That 12 percentage point difference places Bowling Green third among 57 institutions in the "overperformance" category of graduation rates in a recent national ranking. The university also has improved its graduation rate for minority students by about nine percentage points over the past decade.
Mississippi State fared less well, placing in the middle of the same pack with a 4 percentage point "underperformance" - which means its actual graduation rate was 4 points less than what was projected.
Then again, that's the reason the Pathfinder program was developed. In 1997, before Pathfinder was started, 26 percent of students received less than a 2.0 grade-point average at the end of their freshman year. That has come down to 22 percent in 2000. Meanwhile, freshman retention has risen to 80 percent from 74 percent in the same period.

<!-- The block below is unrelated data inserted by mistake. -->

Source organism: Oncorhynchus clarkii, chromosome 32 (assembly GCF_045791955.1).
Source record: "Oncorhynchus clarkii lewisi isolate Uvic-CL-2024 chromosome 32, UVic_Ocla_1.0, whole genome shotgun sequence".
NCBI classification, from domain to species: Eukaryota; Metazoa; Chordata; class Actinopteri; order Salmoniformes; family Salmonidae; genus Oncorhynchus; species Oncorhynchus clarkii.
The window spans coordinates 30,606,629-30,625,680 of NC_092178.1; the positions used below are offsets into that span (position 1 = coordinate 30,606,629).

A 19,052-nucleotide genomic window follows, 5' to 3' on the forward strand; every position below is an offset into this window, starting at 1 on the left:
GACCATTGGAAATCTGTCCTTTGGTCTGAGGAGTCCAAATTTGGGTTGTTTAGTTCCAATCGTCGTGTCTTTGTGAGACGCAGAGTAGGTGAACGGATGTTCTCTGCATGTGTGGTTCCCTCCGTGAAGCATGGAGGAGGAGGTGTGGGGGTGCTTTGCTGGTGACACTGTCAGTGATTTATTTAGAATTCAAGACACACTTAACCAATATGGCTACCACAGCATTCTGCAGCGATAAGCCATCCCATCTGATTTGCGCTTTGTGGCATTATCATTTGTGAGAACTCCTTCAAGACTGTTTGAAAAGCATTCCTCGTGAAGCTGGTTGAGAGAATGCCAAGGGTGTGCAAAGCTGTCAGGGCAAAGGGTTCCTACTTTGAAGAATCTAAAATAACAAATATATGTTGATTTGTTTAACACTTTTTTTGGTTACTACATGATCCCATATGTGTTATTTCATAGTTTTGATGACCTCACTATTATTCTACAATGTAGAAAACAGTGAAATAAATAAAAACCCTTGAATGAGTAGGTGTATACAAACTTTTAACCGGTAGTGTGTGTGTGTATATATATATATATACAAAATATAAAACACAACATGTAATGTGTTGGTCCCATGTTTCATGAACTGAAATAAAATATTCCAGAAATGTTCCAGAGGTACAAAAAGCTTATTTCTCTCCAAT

One key to Pathfinder's success is identifying students who skip class within days rather than weeks of the start of a semester. If students miss more than a few classes, they get too far behind to recover. And that can lead to someone dropping out. Which is why it is critical to persuade faculty not to drag their feet.
"We had to convince professors that they had to be accurate taking role and reporting it right away," Mr. McMillen says. "Of course, getting faculty to do anything as a group is like herding cats. Many at first viewed it as as a bureaucratic exercise. But when we convinced them we were really going to use this for good - they went for it."